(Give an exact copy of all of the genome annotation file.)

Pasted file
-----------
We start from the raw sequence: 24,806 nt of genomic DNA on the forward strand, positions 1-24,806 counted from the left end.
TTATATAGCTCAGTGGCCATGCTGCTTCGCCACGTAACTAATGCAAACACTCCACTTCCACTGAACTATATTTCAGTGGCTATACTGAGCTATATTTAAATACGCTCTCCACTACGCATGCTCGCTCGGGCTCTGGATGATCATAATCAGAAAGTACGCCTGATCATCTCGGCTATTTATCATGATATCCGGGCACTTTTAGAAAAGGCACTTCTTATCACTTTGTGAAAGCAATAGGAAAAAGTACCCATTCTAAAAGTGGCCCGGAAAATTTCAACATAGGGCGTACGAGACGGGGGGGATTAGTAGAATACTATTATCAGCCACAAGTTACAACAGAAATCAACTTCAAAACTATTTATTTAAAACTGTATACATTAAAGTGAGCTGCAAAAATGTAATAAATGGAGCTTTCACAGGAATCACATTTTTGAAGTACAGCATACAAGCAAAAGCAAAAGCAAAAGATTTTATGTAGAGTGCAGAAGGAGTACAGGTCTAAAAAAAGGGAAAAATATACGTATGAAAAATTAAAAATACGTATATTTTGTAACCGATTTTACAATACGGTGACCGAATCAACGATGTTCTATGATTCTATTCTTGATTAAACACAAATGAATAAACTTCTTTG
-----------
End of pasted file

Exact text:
We start from the raw sequence: 24,806 nt of genomic DNA on the forward strand, positions 1-24,806 counted from the left end.
TTATATAGCTCAGTGGCCATGCTGCTTCGCCACGTAACTAATGCAAACACTCCACTTCCACTGAACTATATTTCAGTGGCTATACTGAGCTATATTTAAATACGCTCTCCACTACGCATGCTCGCTCGGGCTCTGGATGATCATAATCAGAAAGTACGCCTGATCATCTCGGCTATTTATCATGATATCCGGGCACTTTTAGAAAAGGCACTTCTTATCACTTTGTGAAAGCAATAGGAAAAAGTACCCATTCTAAAAGTGGCCCGGAAAATTTCAACATAGGGCGTACGAGACGGGGGGGATTAGTAGAATACTATTATCAGCCACAAGTTACAACAGAAATCAACTTCAAAACTATTTATTTAAAACTGTATACATTAAAGTGAGCTGCAAAAATGTAATAAATGGAGCTTTCACAGGAATCACATTTTTGAAGTACAGCATACAAGCAAAAGCAAAAGCAAAAGATTTTATGTAGAGTGCAGAAGGAGTACAGGTCTAAAAAAAGGGAAAAATATACGTATGAAAAATTAAAAATACGTATATTTTGTAACCGATTTTACAATACGGTGACCGAATCAACGATGTTCTATGATTCTATTCTTGATTAAACACAAATGAATAAACTTCTTTG